I especially remember one rainy fall when the final summer squash succession was planted in the wettest part of our field. We were sinking in the soil up to our ankles trying to harvest them. Then someone on the crew had the brilliant idea to use overgrown patty pan squash—some of them big around as dinner plates—as stepping stones. So there we were, out in the field, balanced on these cucurbits floating in a lake of mud. Worked like a charm.

My neighbors don’t have the luxury of keeping their equipment off wet ground at harvest time, and in a rainy fall they are compelled to slog through their fields, leaving deep ruts. The damage they do persists even into the following seasons, where you can clearly see the stunted corn struggling to grow on that deeply compacted soil.

It is said God formed the first man out of the soil, and we know that after death we return to that soil. “For dust thou art, and unto dust shalt thou return,” as the man says. This is the way of all living things. Walt Whitman even rhapsodized about it in an ode to compost. (“Behold this compost! Behold it well!” he exclaims. “Out of its hill rises the yellow maize-stalk, the lilacs bloom in the dooryards, the summer growth is innocent and disdainful above all those strata of sour dead.”) And within the soil itself, I read, this same drama unfolds on a microscopic level: creatures living and dying and so creating more soil, this living skin of our planet, our home.

This is the kinship Wendell Berry is invoking, I think. “Kinship” is an interesting word to use. It describes a family relationship, one where we are bound by ties of kinship—which is to say, bound by responsibilities: to other people, to other creatures, to the soil itself and all the life it shelters and sustains. So we find ourselves enmeshed in a network of creatures that we did not create and cannot control and upon which we depend for our very lives.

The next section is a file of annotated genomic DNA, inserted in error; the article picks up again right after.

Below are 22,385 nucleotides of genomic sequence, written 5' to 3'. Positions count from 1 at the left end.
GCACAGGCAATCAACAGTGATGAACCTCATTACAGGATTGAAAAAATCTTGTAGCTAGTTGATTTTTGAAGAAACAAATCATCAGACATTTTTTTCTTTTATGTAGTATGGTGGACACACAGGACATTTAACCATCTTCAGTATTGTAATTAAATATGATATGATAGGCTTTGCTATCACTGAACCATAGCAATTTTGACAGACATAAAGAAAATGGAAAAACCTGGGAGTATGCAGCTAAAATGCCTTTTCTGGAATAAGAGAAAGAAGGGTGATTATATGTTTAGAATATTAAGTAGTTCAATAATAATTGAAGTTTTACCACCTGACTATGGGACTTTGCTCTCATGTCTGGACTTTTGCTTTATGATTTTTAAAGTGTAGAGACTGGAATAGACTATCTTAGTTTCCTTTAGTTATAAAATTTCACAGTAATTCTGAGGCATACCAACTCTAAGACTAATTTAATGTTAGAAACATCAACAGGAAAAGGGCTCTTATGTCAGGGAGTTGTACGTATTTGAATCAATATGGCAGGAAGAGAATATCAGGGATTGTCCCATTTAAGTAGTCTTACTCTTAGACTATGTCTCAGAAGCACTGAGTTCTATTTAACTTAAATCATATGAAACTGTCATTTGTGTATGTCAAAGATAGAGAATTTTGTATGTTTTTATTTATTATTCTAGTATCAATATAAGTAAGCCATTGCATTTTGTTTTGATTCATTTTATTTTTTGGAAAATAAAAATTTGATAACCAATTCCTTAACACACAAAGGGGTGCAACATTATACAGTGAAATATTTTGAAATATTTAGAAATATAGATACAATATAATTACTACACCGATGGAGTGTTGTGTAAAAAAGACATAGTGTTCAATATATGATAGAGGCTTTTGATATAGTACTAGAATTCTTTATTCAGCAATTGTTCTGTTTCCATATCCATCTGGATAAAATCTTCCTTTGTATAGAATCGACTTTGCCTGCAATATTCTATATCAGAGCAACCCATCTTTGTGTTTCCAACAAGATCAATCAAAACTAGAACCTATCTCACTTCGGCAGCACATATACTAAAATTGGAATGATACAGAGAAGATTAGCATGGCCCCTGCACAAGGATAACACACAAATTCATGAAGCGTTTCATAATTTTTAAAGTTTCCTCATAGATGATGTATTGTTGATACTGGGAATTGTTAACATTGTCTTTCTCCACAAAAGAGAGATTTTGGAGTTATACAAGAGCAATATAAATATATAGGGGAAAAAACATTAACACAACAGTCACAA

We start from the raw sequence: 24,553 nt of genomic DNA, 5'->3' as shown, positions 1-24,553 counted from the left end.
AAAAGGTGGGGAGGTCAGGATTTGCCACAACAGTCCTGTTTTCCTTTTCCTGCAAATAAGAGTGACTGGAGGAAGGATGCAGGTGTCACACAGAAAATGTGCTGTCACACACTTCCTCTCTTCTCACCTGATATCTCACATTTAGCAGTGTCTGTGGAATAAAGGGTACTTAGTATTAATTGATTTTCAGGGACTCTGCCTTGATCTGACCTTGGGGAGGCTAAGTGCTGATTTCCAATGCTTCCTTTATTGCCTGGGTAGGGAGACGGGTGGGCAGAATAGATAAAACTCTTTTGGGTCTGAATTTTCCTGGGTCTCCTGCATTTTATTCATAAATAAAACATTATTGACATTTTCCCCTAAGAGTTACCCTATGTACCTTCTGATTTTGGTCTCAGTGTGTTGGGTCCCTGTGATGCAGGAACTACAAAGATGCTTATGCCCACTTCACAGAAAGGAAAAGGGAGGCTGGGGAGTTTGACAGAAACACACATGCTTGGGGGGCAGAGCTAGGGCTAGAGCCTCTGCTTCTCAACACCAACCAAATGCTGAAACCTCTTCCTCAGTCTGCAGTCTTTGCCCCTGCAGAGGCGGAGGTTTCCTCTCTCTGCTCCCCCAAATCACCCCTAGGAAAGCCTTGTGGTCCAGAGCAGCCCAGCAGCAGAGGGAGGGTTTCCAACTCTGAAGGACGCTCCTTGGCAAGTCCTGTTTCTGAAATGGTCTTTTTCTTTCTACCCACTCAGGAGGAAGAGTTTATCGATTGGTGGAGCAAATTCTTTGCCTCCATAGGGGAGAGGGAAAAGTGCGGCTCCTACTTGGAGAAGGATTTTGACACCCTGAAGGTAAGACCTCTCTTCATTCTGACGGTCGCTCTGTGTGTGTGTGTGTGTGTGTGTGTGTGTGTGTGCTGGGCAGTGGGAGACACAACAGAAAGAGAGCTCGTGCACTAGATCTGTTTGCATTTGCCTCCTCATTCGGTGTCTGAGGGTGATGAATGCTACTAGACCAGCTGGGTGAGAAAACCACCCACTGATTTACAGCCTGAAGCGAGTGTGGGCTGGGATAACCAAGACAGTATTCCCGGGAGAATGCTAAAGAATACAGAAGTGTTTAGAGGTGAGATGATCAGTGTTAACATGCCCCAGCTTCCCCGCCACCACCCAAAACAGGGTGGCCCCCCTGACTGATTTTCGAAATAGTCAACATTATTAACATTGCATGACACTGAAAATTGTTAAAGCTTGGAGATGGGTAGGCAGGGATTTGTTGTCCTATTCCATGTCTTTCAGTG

And for the record, I’ve never in poetical rhapsody sunk my hands into the mire to commune with this kinship. I have knocked the mire off my tractor tires, scraped it off my disc’s coulters, kicked it off my boots, swept it up indoors, sunk up to my ankles in it outdoors. The closest I come to doing this is when I scoop up a handful in the spring to check if it’s dry enough to work.

Which it will be soon.

Radically Hopeful

Doesn’t it feel like the past two years have been an unrelenting series of catastrophes? A global pandemic, climate-change-fueled natural disasters, domestic riots and insurrection, and now war in Europe. I find myself falling into the bad habit of wondering what the next unthinkably awful thing the near future has in store for us.